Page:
In a selectively coordinated electrical system using circuit breakers, the breaker for every load circuit must have the proper ratings, interrupting capacity, and settings for the point at which it is installed, based on the highest potential overcurrent from either power source (normal or backup).  Progressing “upstream” through the circuit paths, from the smallest load branch circuit all the way to the normal and backup power sources, the specifications of a true selective coordination plan must ensure that every circuit breaker has a higher overcurrent rating and a longer time-delay than the one below it, so that every overload/fault will be cleared by the breaker farthest “downstream” (the breaker immediately “upstream” of the problem).

Today, most transfer switch designs have only 3-cycle closing and withstand ratings.  The ability to withstand fault current for 10 times that duration (one-half second) necessitates that 30-cycle transfer switches are mechanically stronger by orders of magnitude.  Because of its function — switching from normal to backup power and back again — a transfer switch is obviously in a key location, and its ability to withstand a fault condition is vital to supply power to the served load.  In the event of a fault, a transfer or bypass/isolation switch that can withstand 30 cycles of overcurrent is like a sturdy defensive lineman in a football game.  Holding the line long enough to allow the coordinated overcurrent protection to interrupt the fault, a 30-cycle switch assists in protecting downstream equipment, such as expensive medical devices.

Another major benefit of 30-cycle transfer switches is the extra capacity they provide for later expansions of electrical systems.  The design phase of a renovation that upgrades available fault current or replaces overcurrent protective devices will proceed more smoothly if 30-cycle switches are already installed.  For example, many hospitals are upgrading their power systems to supply backup power to more loads.  In the past, the typical hospital backup system covered only NEC-required essential loads (typically only 25-30% of the hospital’s total connected load).  Recently, the trend is to add the hospital’s HVAC system to the backup system to reduce patient discomfort (and perhaps even save lives) in the event of an extended outage.  Medical imaging machines are also being added, and as hospitals transition to electronic medical records they often wind up creating their own mini data centers, where computers must not crash.  Today, a hospital’s standby electrical load can be as much as three times what it used to be — 75% or more of its total connected load.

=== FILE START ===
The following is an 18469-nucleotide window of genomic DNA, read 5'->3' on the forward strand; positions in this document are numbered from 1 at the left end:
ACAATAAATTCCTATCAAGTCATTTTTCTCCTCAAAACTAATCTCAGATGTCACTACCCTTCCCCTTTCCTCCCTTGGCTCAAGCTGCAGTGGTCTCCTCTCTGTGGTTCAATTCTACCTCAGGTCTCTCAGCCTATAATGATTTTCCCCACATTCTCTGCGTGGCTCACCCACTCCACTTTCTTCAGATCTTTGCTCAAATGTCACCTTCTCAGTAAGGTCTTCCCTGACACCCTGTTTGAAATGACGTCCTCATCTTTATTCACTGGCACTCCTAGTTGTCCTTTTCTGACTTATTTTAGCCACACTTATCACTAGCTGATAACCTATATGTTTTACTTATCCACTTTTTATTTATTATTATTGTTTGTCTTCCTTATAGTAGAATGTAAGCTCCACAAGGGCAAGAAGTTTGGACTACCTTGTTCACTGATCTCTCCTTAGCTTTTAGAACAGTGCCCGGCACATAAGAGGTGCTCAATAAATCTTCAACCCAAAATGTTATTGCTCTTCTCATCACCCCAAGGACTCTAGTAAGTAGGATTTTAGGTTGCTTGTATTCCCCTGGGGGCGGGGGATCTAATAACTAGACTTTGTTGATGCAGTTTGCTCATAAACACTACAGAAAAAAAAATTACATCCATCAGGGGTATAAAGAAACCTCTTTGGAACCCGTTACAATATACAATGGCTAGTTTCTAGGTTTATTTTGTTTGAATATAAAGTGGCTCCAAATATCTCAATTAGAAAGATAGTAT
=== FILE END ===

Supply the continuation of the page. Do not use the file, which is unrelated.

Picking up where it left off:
Another example is today’s data centers, many of which are being designed and built on a modular basis.  Through the selection of and standardization on specific types (and even brands) of servers, cooling equipment, etc., data center designers have significantly simplified the process of modifying these facilities to accommodate changing needs, or expanding them to accommodate growth.  Yet, if the selective coordination process is based on current needs only, there will be little flexibility in the power control system for such changes or growth.  And ensuring that the power system complies with selective coordination requirements after it has been reconfigured or expanded may require far more time, effort, and expense than the changes themselves.  In many cases, investing more today in equipment that exceeds current requirements will dramatically simplify selective coordination efforts that result from future growth.

Proceed With Caution

Several things should be taken into consideration when selecting a 30-cycle transfer switch.  With the right switch, the additional security and system design simplicity offered by a 30-cycle closing and withstand rating can become reality.  Asking a few important questions can make a difference.

Does the manufacturer offer a full line of 30-cycle transfer switches?  If so, the specification of a switch is simply a matter of its continuous current rating and is not complicated by gaps in the manufacturer’s product line, or by the necessity of specifying a much higher continuous-rated switch than the circuit would normally require. 

Has the 30-cycle transfer switch been tested according to UL standards, and is it UL listed and labeled?  The switch’s closing and withstand rating must be a performance value based on actual testing to UL Standard 1008.  Because the 30-cycle closing and withstand test is optional under UL-1008, specifiers and purchasers of 30-cycle switches should carefully scrutinize the presentation of any manufacturer’s 30-cycle ratings to be certain that they are based on actual testing by UL and that the switches are UL listed and labeled.  This listing must include a close-on rating.  Withstand ratings without concurrent close-on ratings are not adequate.

Cost is always a consideration in the choice of any piece of equipment.  In the final analysis, however, a transfer switch is a key component in an emergency/backup power system designed to protect lives and/or vital assets.  Since the switch serves such a critical function in the system — for both normal and emergency loads — and since the potential losses from any malfunction are so great, the cost of the switch should be secondary to its performance.  With this in mind, system designers and owners should insist on the best switch they can find.  And given the robustness of its design and construction and its proven ability to withstand 30 cycles of punishment, a 30-cycle-rated switch makes perfect sense.

Conclusion

The 30-cycle transfer switch holds tremendous promise as perhaps the single most cost-effective and simple solution to the complex challenges of selective coordination.  The right 30-cycle switch can simplify a backup power system’s design and offer more reliable protection.  Plus, it provides unmatched flexibility for future system upgrades and expansion.